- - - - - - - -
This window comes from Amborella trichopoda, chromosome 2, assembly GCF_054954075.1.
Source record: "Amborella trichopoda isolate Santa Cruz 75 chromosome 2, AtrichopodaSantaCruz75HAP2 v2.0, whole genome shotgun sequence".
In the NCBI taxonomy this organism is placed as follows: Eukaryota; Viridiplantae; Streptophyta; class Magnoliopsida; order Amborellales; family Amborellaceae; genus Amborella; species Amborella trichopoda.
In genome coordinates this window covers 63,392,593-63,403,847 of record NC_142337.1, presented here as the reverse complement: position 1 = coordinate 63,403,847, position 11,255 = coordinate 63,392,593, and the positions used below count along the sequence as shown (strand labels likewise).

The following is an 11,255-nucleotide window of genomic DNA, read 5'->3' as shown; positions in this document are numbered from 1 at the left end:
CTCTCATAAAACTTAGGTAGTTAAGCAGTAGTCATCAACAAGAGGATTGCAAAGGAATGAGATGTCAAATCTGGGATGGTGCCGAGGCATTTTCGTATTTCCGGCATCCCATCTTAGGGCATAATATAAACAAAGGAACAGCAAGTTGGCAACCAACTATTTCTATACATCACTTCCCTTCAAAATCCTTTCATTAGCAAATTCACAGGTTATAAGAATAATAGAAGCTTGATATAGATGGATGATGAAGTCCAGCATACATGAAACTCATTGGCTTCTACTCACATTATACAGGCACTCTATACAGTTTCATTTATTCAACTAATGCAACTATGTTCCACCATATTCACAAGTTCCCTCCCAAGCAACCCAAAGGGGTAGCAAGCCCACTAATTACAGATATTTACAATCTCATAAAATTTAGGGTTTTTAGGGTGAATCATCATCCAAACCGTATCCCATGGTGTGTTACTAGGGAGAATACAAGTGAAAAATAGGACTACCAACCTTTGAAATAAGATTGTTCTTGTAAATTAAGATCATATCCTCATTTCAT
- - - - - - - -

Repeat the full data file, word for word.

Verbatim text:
This window comes from Amborella trichopoda, chromosome 2, assembly GCF_054954075.1.
Source record: "Amborella trichopoda isolate Santa Cruz 75 chromosome 2, AtrichopodaSantaCruz75HAP2 v2.0, whole genome shotgun sequence".
In the NCBI taxonomy this organism is placed as follows: Eukaryota; Viridiplantae; Streptophyta; class Magnoliopsida; order Amborellales; family Amborellaceae; genus Amborella; species Amborella trichopoda.
In genome coordinates this window covers 63,392,593-63,403,847 of record NC_142337.1, presented here as the reverse complement: position 1 = coordinate 63,403,847, position 11,255 = coordinate 63,392,593, and the positions used below count along the sequence as shown (strand labels likewise).

The following is an 11,255-nucleotide window of genomic DNA, read 5'->3' as shown; positions in this document are numbered from 1 at the left end:
CTCTCATAAAACTTAGGTAGTTAAGCAGTAGTCATCAACAAGAGGATTGCAAAGGAATGAGATGTCAAATCTGGGATGGTGCCGAGGCATTTTCGTATTTCCGGCATCCCATCTTAGGGCATAATATAAACAAAGGAACAGCAAGTTGGCAACCAACTATTTCTATACATCACTTCCCTTCAAAATCCTTTCATTAGCAAATTCACAGGTTATAAGAATAATAGAAGCTTGATATAGATGGATGATGAAGTCCAGCATACATGAAACTCATTGGCTTCTACTCACATTATACAGGCACTCTATACAGTTTCATTTATTCAACTAATGCAACTATGTTCCACCATATTCACAAGTTCCCTCCCAAGCAACCCAAAGGGGTAGCAAGCCCACTAATTACAGATATTTACAATCTCATAAAATTTAGGGTTTTTAGGGTGAATCATCATCCAAACCGTATCCCATGGTGTGTTACTAGGGAGAATACAAGTGAAAAATAGGACTACCAACCTTTGAAATAAGATTGTTCTTGTAAATTAAGATCATATCCTCATTTCAT